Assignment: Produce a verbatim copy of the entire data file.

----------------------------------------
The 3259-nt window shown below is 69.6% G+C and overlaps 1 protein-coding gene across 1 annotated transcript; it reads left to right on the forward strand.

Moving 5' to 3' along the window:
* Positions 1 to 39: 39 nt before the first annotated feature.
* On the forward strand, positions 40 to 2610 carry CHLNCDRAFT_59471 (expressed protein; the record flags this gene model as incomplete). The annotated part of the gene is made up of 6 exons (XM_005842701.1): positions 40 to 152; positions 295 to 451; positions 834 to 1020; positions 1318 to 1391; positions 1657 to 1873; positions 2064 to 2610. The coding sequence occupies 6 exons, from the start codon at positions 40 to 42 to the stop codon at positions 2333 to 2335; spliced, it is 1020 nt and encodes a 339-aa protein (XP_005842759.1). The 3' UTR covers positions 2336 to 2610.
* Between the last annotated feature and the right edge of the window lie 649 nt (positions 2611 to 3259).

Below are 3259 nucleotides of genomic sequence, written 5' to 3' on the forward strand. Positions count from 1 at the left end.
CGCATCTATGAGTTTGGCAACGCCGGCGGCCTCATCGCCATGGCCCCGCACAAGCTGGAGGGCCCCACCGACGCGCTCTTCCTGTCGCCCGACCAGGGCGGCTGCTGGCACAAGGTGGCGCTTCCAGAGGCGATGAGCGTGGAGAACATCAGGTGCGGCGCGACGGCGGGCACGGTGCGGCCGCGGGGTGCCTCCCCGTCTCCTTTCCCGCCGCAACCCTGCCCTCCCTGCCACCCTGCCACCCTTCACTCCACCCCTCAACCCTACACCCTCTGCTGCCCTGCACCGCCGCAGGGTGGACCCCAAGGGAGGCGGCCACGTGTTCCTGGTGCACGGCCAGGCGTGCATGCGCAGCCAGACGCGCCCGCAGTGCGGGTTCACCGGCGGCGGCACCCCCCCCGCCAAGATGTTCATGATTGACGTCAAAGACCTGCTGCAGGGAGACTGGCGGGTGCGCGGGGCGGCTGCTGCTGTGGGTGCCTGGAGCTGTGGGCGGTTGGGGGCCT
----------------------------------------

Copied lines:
The 3259-nt window shown below is 69.6% G+C and overlaps 1 protein-coding gene across 1 annotated transcript; it reads left to right on the forward strand.

Moving 5' to 3' along the window:
* Positions 1 to 39: 39 nt before the first annotated feature.
* On the forward strand, positions 40 to 2610 carry CHLNCDRAFT_59471 (expressed protein; the record flags this gene model as incomplete). The annotated part of the gene is made up of 6 exons (XM_005842701.1): positions 40 to 152; positions 295 to 451; positions 834 to 1020; positions 1318 to 1391; positions 1657 to 1873; positions 2064 to 2610. The coding sequence occupies 6 exons, from the start codon at positions 40 to 42 to the stop codon at positions 2333 to 2335; spliced, it is 1020 nt and encodes a 339-aa protein (XP_005842759.1). The 3' UTR covers positions 2336 to 2610.
* Between the last annotated feature and the right edge of the window lie 649 nt (positions 2611 to 3259).

Below are 3259 nucleotides of genomic sequence, written 5' to 3' on the forward strand. Positions count from 1 at the left end.
CGCATCTATGAGTTTGGCAACGCCGGCGGCCTCATCGCCATGGCCCCGCACAAGCTGGAGGGCCCCACCGACGCGCTCTTCCTGTCGCCCGACCAGGGCGGCTGCTGGCACAAGGTGGCGCTTCCAGAGGCGATGAGCGTGGAGAACATCAGGTGCGGCGCGACGGCGGGCACGGTGCGGCCGCGGGGTGCCTCCCCGTCTCCTTTCCCGCCGCAACCCTGCCCTCCCTGCCACCCTGCCACCCTTCACTCCACCCCTCAACCCTACACCCTCTGCTGCCCTGCACCGCCGCAGGGTGGACCCCAAGGGAGGCGGCCACGTGTTCCTGGTGCACGGCCAGGCGTGCATGCGCAGCCAGACGCGCCCGCAGTGCGGGTTCACCGGCGGCGGCACCCCCCCCGCCAAGATGTTCATGATTGACGTCAAAGACCTGCTGCAGGGAGACTGGCGGGTGCGCGGGGCGGCTGCTGCTGTGGGTGCCTGGAGCTGTGGGCGGTTGGGGGCCT